We also thoroughly enjoyed sampling our fair share of empanadas, which is another signature dish of the country. During our cooking class we loved learning the proper technique for making empanadas as well as another authentic dish that dates back centuries called “pollo al disco” (which loosely translates into chicken made in a “disk shaped” pot). Eating on our trip was a joy when we were lucky enough to have desirable options such as these. On the other hand, eating “real food” when stuck on an airplane or in an airport, or when unable to find a suitable open restaurant became quite the challenge. Our savior (which I hate to admit was only a last minute purchase before leaving the states) was Lara Bars! When in doubt about a disgusting looking chicken dish presented to you on an airplane…do not eat it and instead dig right into some Lara Bars! At times, I seriously don’t know what we would have done if we didn’t end up bringing about a dozen or so along.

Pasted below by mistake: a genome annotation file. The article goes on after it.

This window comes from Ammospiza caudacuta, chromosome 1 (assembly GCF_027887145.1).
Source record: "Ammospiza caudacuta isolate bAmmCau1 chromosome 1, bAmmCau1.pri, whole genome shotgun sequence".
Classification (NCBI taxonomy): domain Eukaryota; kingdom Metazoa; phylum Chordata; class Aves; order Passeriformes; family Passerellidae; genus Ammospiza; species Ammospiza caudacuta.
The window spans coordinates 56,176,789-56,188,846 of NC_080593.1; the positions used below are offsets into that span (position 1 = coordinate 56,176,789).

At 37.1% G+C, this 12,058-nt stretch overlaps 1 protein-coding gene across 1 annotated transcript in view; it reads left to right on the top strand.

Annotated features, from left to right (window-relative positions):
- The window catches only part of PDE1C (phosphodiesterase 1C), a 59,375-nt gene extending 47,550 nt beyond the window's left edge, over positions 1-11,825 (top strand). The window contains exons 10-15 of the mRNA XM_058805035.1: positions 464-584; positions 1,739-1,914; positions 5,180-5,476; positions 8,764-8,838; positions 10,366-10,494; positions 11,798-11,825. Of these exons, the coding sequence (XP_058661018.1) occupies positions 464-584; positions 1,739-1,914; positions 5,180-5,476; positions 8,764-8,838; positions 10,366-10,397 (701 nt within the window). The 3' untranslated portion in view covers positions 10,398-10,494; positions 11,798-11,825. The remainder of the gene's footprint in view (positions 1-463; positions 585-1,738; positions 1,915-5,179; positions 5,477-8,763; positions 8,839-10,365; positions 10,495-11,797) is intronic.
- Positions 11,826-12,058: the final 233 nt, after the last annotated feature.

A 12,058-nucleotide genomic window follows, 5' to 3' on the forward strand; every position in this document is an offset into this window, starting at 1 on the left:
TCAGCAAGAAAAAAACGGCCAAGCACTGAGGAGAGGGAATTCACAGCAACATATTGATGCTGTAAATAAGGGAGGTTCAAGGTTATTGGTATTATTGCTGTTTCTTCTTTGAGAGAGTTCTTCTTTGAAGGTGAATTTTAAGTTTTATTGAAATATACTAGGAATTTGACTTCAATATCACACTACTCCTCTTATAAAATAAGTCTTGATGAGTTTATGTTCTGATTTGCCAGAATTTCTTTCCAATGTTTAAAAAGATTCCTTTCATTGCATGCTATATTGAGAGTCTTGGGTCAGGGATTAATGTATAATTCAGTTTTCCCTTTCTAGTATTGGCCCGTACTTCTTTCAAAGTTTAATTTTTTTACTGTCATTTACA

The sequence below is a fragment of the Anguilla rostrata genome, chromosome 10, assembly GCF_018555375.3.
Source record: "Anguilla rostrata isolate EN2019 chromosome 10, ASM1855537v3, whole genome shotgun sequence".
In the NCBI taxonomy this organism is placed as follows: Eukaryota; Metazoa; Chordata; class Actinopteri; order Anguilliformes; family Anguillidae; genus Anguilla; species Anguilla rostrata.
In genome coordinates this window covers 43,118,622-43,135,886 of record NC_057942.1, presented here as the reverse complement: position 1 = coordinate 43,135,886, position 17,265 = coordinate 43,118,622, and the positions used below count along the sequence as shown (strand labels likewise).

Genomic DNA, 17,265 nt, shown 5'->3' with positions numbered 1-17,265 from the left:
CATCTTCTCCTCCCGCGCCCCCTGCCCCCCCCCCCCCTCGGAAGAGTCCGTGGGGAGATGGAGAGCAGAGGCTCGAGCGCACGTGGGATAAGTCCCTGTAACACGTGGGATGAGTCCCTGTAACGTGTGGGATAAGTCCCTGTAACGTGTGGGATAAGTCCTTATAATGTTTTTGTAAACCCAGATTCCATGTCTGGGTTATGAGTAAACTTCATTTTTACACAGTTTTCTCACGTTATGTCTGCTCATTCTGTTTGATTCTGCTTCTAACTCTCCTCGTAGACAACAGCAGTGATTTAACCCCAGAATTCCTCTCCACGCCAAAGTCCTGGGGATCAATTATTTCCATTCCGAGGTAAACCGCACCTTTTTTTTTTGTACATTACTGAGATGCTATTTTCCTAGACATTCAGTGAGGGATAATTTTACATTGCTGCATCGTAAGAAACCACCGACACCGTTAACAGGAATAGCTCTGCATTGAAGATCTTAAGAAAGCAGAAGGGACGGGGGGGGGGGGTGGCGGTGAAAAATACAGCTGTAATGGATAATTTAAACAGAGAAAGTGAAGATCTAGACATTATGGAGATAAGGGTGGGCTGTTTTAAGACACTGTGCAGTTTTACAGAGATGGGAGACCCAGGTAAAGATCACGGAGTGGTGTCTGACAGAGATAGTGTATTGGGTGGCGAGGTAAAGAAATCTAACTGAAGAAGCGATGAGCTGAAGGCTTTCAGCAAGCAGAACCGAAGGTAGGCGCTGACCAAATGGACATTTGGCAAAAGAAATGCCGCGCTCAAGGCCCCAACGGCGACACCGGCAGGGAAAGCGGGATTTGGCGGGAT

Another good solution, which at times was a little harder to come by, was whole fruit. Anytime we saw a store that sold groceries we bought a few bananas or apples just to keep on hand. One Sunday afternoon we were passing through a small town and after an hour of searching we could not find a single, decent restaurant that was open for lunch. We were hungry so we finally stopped at a dreaded gas station. It is hard enough to find something edible in an American gas station where you understand the language, recognize the products, and can actually read the ingredient labels. I could not find a single thing that I was okay with eating until just before leaving I spotted a big basket of oranges. Yay, oranges!